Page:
Open source in government: Who was first?

Brian Purchia of Burson-Marsteller has a post here on GovFresh about the value of open source to unions. His argument pivots on cost-savings. I think you could make a more expansive argument that includes risk mitigation and innovation, but describing the advantage to unions is an interesting angle I hadn’t seen before.

I noticed that Brian repeated the misunderstanding that San Francisco had the nation’s first open source policy. I don’t want to diminish his larger argument, but it’s important that we give credit where credit’s due. So for the record:

  • July 1, 2004: OMB issues OMB-04-16, making clear that open source can be used in the Federal Government
  • October 16, 2009: The US Department of Defense CIO issues a memo reiterating that open source software is commercial software for procurement purposes, and encouraging DOD branches to include open source when they’re picking software.
  • September 30 2009: Portland, OR is the first city to issue an open source policy.
  • January 7, 2010: California‘s open source policy is published.
  • February 1, 2010: San Francisco, CA issues their open source policy.

These are just what I could find, of course. If you know of others, let me know! If you’d like to see a comprehensive history of open source battles in national and state governments around the world, CSIS maintains an annual survey intuitively titled “Government Open Source Policies“. Even just skimming it, you’ll be surprised at how little progress the United States has made in open source policymaking.

About Gunnar Hellekson

I’m the Chief Technology Strategist for Red Hat’s US Public Sector group, where I work with systems integrators and government agencies to encourage the use of open source software in government. I was recently named co-chair of Open Source for America and one of Federal Computer Week’s Fed 100 for 2010. I’m an active member of the Military Open Source working group, the RHCE Loopback, and a GTO-21 commissioner. I also help run Red Hat’s gov-sec mailing list. I perk up when people talk about cross-domain security, edge innovation, and interagency collaboration through the open source model. Prior to joining Red Hat, I worked as a developer, systems administrator, and IT director for a series of internet businesses. I’ve also been a business and IT consultant to not-for-profit organizations in New York City. During that time, I spearheaded the reform of safety regulations for New York State’s electrical utilities following the tragic death of Jodie Lane. When I’m not spreading the Good News about open source, I’m wishing I had a dog. You can find what I’m reading on Goodreads, what I’m saying on Twitter, and what I’m listening to on last.fm.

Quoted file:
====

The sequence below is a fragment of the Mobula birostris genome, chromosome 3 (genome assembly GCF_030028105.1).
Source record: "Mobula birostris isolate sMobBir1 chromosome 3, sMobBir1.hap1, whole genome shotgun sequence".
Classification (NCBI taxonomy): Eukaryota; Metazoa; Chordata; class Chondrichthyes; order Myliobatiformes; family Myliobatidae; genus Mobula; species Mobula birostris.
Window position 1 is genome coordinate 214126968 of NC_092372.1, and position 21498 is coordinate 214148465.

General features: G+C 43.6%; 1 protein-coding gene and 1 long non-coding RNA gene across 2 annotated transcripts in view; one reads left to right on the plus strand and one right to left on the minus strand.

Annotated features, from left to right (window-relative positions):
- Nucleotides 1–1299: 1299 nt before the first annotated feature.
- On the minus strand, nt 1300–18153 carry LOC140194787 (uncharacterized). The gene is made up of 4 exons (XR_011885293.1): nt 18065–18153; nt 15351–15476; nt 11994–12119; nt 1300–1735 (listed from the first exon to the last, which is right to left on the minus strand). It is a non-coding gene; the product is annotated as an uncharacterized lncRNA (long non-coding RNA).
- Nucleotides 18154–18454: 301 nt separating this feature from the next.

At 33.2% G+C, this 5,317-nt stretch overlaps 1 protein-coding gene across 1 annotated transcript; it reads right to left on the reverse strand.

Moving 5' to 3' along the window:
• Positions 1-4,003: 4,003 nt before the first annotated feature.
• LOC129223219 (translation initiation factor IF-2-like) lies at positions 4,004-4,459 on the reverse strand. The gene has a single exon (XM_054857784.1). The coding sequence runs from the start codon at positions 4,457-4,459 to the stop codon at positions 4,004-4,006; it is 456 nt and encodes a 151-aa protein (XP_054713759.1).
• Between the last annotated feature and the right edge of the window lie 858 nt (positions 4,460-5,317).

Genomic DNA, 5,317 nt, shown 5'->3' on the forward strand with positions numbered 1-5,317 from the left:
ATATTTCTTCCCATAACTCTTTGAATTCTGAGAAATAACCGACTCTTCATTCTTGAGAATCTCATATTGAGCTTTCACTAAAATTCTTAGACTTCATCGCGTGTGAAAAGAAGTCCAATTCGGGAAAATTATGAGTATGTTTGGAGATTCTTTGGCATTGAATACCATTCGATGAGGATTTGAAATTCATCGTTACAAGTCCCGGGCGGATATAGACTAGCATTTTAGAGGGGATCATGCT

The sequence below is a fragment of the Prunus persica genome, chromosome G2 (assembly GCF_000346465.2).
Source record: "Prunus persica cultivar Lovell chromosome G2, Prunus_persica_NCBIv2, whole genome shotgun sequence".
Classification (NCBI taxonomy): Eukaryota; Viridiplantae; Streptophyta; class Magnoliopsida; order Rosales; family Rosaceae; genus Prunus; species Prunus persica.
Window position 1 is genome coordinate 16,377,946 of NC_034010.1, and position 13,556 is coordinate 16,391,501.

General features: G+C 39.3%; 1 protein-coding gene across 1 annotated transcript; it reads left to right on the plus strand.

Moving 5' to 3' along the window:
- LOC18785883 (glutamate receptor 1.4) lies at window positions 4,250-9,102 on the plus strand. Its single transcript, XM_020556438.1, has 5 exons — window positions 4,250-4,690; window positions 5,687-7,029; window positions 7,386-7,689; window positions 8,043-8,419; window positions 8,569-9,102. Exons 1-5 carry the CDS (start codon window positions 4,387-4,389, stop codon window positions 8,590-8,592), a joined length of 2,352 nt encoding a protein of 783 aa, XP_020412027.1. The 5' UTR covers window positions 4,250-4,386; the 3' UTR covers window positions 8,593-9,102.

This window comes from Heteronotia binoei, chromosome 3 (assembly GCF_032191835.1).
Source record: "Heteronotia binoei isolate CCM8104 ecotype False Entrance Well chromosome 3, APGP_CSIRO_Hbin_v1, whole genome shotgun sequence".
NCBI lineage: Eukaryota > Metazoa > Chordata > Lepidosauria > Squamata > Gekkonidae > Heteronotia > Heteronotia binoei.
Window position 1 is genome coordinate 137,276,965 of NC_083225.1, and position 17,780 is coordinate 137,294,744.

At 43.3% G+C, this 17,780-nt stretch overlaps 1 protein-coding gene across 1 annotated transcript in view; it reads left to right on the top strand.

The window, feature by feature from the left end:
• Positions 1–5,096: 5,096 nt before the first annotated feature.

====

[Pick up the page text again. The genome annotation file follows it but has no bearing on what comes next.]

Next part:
3 Responses

  1. DoD was way ahead of those that you’ve listed. To head off the large company lobbyist who were pushing congress to prevent the use of FOSS in the Government. DISA sponsored and contributed to a Miter study on Use of Free and Open-Source Software in the DoD that was release in January 2003. http://www.terrybollinger.com/dodfoss/dodfoss_html/index.html and http://en.wikipedia.org/wiki/Use_of_Free_and_Open_Source_Software_%28FOSS%29_in_the_U.S._Department_of_Defense.

    This led to the initial DoD CIO policy that officially approved the use of FOSS in May 2003: http://www.terrybollinger.com/stenbitmemo/stenbitmemo_png/index.html

  2. Leigh

    Hi Gunnar,
    I’m working on a paper about the history of open government and thank you for this piece. The open gov history is a bit murky and this helped! I also found a source for published reports, for those who are interested, regarding making geospatial data open. While more technical, they are fundamental to understanding why it is even possible (computer related) to have some data open.
    http://www.opengeospatial.org/pressroom/papers

    -Leigh

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